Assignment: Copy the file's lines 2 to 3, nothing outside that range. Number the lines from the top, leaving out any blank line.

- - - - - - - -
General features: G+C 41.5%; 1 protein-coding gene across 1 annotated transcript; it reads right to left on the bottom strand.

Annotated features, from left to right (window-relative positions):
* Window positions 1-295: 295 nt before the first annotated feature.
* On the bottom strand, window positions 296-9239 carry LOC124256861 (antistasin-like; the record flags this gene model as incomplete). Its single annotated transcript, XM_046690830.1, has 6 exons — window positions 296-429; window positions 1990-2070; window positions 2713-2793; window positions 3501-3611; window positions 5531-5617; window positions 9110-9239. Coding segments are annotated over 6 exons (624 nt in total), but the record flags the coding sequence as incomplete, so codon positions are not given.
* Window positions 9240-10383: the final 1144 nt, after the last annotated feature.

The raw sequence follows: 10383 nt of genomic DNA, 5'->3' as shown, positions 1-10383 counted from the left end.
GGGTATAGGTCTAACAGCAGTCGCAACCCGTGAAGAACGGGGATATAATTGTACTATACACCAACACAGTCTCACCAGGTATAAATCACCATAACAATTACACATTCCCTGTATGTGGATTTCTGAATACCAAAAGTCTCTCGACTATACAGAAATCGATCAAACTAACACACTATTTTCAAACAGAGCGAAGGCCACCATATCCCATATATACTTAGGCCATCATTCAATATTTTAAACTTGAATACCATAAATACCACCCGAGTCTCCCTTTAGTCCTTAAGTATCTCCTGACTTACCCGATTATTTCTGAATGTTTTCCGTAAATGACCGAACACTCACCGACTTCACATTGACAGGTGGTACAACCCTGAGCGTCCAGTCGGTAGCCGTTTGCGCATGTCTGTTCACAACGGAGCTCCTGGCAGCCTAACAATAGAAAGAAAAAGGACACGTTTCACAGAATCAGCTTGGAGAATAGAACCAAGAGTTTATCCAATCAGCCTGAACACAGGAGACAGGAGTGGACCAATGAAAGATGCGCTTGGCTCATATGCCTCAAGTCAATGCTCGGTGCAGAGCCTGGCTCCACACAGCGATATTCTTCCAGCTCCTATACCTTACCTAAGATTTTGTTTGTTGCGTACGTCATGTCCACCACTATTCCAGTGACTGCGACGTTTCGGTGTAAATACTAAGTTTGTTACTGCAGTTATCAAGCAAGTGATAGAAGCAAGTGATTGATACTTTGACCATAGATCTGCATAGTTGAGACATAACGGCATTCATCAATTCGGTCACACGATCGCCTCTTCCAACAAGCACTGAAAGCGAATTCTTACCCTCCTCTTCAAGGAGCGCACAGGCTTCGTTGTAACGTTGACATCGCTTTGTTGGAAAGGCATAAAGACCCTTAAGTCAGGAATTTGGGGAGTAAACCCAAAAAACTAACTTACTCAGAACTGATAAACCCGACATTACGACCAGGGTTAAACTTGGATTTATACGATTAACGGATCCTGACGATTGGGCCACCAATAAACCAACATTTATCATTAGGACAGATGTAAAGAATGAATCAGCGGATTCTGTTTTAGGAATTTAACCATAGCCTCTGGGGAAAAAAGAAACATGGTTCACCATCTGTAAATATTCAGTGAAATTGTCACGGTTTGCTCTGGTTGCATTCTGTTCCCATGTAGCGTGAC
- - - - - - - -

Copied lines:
Annotated features, from left to right (window-relative positions):
* Window positions 1-295: 295 nt before the first annotated feature.